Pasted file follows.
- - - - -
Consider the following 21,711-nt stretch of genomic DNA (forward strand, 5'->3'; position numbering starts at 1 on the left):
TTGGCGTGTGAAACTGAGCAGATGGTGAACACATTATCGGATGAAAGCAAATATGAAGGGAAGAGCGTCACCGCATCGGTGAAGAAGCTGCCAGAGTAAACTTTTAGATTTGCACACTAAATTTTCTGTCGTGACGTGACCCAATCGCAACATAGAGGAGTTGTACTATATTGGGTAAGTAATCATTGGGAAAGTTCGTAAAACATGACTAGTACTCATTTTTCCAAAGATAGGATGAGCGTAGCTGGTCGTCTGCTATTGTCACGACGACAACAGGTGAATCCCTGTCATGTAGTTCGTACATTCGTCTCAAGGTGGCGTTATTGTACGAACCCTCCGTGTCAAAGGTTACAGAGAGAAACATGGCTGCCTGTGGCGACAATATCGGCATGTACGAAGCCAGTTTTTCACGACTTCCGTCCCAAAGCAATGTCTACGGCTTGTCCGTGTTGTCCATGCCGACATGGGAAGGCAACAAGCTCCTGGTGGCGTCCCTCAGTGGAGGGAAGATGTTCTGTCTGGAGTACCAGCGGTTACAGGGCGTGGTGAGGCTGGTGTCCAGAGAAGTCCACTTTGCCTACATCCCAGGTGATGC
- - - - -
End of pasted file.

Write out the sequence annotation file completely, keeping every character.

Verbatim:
Consider the following 21,711-nt stretch of genomic DNA (forward strand, 5'->3'; position numbering starts at 1 on the left):
TTGGCGTGTGAAACTGAGCAGATGGTGAACACATTATCGGATGAAAGCAAATATGAAGGGAAGAGCGTCACCGCATCGGTGAAGAAGCTGCCAGAGTAAACTTTTAGATTTGCACACTAAATTTTCTGTCGTGACGTGACCCAATCGCAACATAGAGGAGTTGTACTATATTGGGTAAGTAATCATTGGGAAAGTTCGTAAAACATGACTAGTACTCATTTTTCCAAAGATAGGATGAGCGTAGCTGGTCGTCTGCTATTGTCACGACGACAACAGGTGAATCCCTGTCATGTAGTTCGTACATTCGTCTCAAGGTGGCGTTATTGTACGAACCCTCCGTGTCAAAGGTTACAGAGAGAAACATGGCTGCCTGTGGCGACAATATCGGCATGTACGAAGCCAGTTTTTCACGACTTCCGTCCCAAAGCAATGTCTACGGCTTGTCCGTGTTGTCCATGCCGACATGGGAAGGCAACAAGCTCCTGGTGGCGTCCCTCAGTGGAGGGAAGATGTTCTGTCTGGAGTACCAGCGGTTACAGGGCGTGGTGAGGCTGGTGTCCAGAGAAGTCCACTTTGCCTACATCCCAGGTGATGC